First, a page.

TITLE

SEN virus infection and the risk of hepatocellular carcinoma: a case-control study

AUTHOR(S)
Tangkijvanich, Pisit; Theamboonlers, Apiradee; Sriponthong, Maturapod; Kullavanijaya, Pinit; Poovorawan, Yong
PUB. DATE
November 2003
SOURCE
American Journal of Gastroenterology;Nov2003, Vol. 98 Issue 11, p2500
SOURCE TYPE
Academic Journal
DOC. TYPE
Article
ABSTRACT
: ObjectiveHepatitis B virus (HBV) and hepatitis C virus (HCV) are major risk factors for hepatocellular carcinoma (HCC). The role of a novel DNA virus, designated SEN virus (SENV), in the etiology of liver cancer remains to be established. The aim of this study was to evaluate the association between SENV infection and the risk of HCC by conducting a hospital-based, case–control study among Thai patients.: MethodsEighty-six patients with HCC were enrolled and matched individually to a control according to sex, age (± 5 yr), and geographic background. The presences of HBV DNA, HCV RNA, and SENV DNA in stored serum samples were detected with the use of semi-nested polymerase chain reaction amplification.: ResultsIndividuals who were infected with SENV did not have increased risk of developing HCC (OR = 1.49, 95% CI = 0.50–4.42). In contrast, those who were positive for HBV markers (hepatitis B surface antigen and/or HBV DNA) or HCV markers (anti-HCV and/or HCV RNA) had significant risk for HCC (OR = 19.91, 95% CI = 8.26–47.98 and OR = 7.97, 95% CI = 2.15–29.54, respectively). Moreover, coinfection with SENV did not further increase the risk of HCC among patients infected with HBV and/or HCV.: ConclusionOur data suggest that, unlike chronic HBV or HCV infection, SENV infection is not a risk factor for developing HCC in Thai populations.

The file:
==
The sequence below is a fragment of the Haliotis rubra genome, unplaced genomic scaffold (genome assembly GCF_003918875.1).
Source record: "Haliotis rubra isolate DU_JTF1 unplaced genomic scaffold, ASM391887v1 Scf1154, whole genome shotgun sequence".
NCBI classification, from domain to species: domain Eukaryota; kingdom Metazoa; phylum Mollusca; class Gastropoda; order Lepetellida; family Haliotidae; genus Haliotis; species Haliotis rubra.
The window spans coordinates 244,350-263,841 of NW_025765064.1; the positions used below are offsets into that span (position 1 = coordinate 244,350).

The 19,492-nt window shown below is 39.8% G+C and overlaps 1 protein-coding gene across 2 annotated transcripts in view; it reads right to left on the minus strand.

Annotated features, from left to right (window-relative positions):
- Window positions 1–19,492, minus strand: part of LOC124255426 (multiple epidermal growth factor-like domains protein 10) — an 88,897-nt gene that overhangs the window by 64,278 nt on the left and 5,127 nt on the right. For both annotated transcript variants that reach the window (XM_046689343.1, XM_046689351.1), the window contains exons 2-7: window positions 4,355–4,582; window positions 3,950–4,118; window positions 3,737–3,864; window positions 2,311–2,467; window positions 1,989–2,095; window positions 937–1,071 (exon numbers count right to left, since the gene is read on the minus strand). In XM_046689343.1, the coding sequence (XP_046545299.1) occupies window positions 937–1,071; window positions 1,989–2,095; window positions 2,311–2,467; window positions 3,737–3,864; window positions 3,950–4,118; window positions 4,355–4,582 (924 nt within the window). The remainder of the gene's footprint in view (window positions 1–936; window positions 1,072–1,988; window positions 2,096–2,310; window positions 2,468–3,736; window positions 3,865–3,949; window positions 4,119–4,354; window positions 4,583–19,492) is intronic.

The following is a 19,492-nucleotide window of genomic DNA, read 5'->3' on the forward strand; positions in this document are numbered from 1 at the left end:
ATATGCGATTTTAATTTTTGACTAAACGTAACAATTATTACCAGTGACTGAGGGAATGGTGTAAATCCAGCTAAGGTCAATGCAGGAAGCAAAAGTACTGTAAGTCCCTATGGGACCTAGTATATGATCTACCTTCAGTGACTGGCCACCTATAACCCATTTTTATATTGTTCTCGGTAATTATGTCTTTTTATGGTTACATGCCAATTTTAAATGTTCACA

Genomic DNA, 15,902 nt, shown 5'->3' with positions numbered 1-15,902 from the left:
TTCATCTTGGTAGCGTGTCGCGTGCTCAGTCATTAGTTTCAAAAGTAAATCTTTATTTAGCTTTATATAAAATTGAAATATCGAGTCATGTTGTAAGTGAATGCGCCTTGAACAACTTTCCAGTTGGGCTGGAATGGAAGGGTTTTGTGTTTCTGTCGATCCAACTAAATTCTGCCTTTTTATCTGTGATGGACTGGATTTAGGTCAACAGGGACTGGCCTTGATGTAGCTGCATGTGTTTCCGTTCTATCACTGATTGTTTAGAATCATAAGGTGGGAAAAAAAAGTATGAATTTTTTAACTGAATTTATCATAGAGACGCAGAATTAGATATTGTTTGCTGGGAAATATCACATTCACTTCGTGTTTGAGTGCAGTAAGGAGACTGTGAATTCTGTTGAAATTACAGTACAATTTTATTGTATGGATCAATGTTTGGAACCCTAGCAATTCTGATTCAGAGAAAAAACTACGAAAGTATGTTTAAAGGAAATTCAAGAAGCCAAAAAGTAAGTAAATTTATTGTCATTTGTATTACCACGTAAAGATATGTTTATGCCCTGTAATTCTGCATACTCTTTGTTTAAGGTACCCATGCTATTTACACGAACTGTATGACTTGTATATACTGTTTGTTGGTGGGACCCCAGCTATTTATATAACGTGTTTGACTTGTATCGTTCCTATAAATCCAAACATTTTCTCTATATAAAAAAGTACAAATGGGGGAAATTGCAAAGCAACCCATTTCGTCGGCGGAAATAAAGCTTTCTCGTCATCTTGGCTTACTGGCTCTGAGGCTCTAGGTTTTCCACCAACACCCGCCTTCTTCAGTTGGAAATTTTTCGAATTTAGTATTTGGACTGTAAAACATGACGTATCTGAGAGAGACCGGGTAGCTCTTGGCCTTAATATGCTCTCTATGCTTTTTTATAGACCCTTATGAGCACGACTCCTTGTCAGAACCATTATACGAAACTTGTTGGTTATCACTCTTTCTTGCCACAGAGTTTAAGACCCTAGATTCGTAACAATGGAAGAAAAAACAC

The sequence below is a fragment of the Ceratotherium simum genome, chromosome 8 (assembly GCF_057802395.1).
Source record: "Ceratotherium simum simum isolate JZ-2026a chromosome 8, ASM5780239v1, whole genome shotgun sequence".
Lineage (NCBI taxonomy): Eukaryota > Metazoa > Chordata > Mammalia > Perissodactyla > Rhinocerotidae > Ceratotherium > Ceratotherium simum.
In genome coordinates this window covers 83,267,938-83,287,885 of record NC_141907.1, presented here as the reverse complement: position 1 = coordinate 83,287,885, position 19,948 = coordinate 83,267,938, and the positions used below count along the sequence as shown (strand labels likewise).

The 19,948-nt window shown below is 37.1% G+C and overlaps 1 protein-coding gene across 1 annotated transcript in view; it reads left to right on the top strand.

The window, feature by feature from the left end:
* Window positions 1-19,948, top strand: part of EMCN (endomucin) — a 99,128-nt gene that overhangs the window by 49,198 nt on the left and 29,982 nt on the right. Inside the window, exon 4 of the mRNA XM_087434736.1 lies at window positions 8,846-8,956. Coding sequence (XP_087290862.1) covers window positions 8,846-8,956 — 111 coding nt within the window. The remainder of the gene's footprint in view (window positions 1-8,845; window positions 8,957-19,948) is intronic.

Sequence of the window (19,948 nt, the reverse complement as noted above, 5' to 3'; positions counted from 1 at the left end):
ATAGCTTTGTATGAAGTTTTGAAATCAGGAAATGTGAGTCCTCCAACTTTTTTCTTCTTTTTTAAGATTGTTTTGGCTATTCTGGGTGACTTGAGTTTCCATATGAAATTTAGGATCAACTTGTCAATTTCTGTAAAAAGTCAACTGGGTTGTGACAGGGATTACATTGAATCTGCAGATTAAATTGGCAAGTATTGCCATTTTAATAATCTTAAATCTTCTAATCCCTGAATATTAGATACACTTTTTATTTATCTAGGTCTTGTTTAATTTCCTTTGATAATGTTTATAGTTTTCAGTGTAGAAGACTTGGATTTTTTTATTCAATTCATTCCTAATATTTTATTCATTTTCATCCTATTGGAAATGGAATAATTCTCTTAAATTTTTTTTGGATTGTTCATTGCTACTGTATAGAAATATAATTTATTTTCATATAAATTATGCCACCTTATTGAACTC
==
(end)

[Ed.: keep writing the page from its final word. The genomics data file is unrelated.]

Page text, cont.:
ACCESSION #
11469049

 

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